Skip to main content
S.H.: Once I got home, I asked my employer for the rest of my salary. He made it clear that if I don't return to work he would get someone to replace me.
Menu
From the field
Topics

S.H. returned home to the West Bank for fear of coronavirus; his employer refused to pay his full wages

After staying in Israel for 21 days due to measures Israel imposed to restrict the spread of the coronavirus, S.H. decided to return home to the village of Zawata, near Nablus, for fear of getting infected. In response, his employer refused to pay him his wages and threatened to replace him with another worker.

I am 40 years old and have four little children. I work in Israel as a metalworker. About three months ago, I started work at an iron plant in central Israel, and then the pandemic broke out. At first, the Israeli authorities announced a lockdown and some public transport stopped. I decided to stay at work to continue making a living. Everybody said the situation could last months and I have to provide for my kids.

The plant I worked for arranged a place for us to sleep. I stayed there with nine other workers from the West Bank, and we maintained a safe distance from each other. Our employer brought us food and anything else we needed, including disinfectant. At work, we wore masks and gloves. After three weeks, I saw that the number of coronavirus patients in Israel and the West Bank kept rising, and decided to return home to take care of my family and my health. The Palestinian government urged workers to come back and stay in the West Bank. I felt it was the right thing to do.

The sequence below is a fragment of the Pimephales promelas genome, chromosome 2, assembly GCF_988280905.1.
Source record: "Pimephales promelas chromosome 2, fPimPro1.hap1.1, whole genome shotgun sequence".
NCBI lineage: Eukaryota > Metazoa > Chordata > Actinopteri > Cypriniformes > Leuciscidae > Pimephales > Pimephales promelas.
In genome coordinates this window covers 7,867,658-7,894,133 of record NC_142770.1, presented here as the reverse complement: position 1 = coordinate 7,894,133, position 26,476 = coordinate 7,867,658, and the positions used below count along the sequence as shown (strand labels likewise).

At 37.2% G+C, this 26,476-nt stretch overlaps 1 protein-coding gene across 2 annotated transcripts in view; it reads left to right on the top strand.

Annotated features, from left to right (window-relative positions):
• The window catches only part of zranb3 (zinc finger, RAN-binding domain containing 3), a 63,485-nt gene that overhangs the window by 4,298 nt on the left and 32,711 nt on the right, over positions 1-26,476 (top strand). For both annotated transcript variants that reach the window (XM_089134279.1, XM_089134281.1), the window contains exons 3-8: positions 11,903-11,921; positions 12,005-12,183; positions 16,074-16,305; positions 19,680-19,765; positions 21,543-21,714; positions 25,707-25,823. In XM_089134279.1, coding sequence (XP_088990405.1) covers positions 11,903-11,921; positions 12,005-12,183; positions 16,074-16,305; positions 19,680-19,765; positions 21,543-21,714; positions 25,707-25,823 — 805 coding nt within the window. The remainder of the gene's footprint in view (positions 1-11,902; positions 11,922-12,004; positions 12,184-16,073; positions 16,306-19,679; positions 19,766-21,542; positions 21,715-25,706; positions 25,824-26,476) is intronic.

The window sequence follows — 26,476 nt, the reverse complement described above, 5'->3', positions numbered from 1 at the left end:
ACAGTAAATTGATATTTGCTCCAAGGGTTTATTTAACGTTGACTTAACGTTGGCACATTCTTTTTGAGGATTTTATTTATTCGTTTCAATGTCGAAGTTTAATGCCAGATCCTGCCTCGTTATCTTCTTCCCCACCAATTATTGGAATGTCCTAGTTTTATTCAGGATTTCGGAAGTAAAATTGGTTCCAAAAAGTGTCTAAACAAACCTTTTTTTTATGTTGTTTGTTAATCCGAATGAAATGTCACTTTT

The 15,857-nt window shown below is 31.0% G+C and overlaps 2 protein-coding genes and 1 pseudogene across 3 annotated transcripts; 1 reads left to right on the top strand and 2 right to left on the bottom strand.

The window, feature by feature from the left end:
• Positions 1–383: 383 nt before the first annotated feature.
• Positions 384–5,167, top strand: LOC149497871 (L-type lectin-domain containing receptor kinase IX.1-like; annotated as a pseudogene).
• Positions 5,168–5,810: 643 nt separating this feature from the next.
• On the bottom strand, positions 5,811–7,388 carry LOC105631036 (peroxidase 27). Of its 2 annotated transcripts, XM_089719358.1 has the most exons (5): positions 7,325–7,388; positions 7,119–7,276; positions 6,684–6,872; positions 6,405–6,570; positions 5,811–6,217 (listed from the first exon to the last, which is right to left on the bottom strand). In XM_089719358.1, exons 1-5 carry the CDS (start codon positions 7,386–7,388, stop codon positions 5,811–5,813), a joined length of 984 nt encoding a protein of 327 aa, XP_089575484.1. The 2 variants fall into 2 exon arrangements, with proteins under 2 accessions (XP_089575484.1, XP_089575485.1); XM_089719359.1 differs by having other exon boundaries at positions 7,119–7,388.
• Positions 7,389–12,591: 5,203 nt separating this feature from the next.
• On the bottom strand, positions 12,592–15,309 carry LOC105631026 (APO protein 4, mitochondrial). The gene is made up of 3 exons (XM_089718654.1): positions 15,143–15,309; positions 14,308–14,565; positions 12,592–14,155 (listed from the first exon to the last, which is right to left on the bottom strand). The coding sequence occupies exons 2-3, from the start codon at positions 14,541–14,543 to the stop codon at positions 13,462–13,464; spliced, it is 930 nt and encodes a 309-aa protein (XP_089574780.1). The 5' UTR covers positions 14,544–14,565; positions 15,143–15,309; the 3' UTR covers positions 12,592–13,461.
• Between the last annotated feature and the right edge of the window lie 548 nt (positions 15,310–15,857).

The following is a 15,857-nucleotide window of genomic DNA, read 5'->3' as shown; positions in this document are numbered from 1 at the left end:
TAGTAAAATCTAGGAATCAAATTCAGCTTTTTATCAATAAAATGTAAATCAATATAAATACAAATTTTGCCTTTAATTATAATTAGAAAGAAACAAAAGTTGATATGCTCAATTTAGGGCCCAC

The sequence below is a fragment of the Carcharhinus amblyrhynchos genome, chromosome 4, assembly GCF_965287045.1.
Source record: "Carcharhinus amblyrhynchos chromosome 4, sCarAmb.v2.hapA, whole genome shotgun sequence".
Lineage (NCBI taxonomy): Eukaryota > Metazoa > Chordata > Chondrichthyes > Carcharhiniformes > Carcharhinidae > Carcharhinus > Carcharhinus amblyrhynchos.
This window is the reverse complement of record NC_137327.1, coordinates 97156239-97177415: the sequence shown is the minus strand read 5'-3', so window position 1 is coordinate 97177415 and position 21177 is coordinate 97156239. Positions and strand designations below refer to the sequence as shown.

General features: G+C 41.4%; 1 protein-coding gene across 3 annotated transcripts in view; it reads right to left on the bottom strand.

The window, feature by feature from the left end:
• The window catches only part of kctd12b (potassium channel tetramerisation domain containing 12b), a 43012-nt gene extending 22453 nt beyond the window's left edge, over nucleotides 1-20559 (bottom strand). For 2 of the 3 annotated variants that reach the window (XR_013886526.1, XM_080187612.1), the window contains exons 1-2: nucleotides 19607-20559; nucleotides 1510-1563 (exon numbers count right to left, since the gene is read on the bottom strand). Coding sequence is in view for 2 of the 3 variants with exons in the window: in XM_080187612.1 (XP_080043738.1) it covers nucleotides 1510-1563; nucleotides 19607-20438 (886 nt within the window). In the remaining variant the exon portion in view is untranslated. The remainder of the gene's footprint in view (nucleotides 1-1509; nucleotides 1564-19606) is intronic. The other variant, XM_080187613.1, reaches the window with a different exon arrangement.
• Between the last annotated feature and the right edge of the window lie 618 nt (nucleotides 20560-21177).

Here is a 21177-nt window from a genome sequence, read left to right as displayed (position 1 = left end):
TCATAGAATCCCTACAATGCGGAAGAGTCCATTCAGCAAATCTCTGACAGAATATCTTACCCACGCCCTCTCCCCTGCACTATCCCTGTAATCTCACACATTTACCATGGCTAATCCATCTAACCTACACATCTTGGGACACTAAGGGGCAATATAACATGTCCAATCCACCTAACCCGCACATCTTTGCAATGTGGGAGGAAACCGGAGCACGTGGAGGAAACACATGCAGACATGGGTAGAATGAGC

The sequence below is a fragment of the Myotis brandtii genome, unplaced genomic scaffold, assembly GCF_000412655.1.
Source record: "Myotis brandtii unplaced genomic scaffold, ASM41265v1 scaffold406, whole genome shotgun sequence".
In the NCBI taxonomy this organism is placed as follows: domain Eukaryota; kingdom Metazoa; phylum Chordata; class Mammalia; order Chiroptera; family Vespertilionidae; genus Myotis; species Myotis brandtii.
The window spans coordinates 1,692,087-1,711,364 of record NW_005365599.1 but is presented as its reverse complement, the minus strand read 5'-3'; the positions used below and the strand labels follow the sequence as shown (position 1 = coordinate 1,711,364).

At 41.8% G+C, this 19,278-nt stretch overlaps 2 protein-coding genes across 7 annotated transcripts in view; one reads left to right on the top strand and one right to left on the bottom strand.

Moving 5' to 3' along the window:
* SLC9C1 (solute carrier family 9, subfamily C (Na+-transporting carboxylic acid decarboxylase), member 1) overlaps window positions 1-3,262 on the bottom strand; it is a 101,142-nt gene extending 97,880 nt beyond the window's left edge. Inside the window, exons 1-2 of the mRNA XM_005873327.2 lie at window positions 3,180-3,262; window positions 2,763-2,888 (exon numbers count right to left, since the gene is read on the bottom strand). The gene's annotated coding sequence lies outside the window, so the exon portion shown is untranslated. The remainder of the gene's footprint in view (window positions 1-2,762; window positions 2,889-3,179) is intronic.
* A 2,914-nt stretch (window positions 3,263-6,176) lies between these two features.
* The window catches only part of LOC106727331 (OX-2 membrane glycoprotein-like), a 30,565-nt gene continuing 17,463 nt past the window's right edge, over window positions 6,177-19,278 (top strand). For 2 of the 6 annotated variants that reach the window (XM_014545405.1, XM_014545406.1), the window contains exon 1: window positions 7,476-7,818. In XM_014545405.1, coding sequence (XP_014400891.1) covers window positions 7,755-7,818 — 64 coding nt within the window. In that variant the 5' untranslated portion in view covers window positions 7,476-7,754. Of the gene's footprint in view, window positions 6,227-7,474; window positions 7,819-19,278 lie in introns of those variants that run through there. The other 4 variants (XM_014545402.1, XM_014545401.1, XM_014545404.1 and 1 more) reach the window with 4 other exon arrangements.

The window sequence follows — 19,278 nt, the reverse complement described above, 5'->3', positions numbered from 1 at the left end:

I told my employer I was going home and asked for my pay for the 21 days I’d worked. He demanded that I stay and keep working, because he knew that if I went home, it would be very difficult to come back and he’d committed to supply orders for his clients. I insisted on going home. There were four other workers with me who also wanted to leave. In the end, he paid every one of us 1,000 shekels (~285 USD), which is only a small part of what we were owed.

The journey home was grueling. I got off next to the Za’atra checkpoint and since there was no public transporta, I walked 12 kilometers to Nablus. I went through several Palestinian Authority checkpoints, where they told me where to call in case of emergency and ordered me to stay quarantined in a separate room once I got home. I made sure to follow all the instructions.

Once I got home, I kept calling my employer and asked him to transfer the rest of my salary. After two weeks, he sent me 3,000 shekels (~857 USD), but he still owes me 2,000 shekels (~570 USD).

He made it clear that if I don’t return to work, he’ll get someone to replace me. But I’m afraid to go back to Israel because of the high number of infections. I don’t want to jeopardize my health and my family’s health.

* The testimony was given to B'Tselem field researcher Salma a-Deb'i on 27 April 2020 by telephone.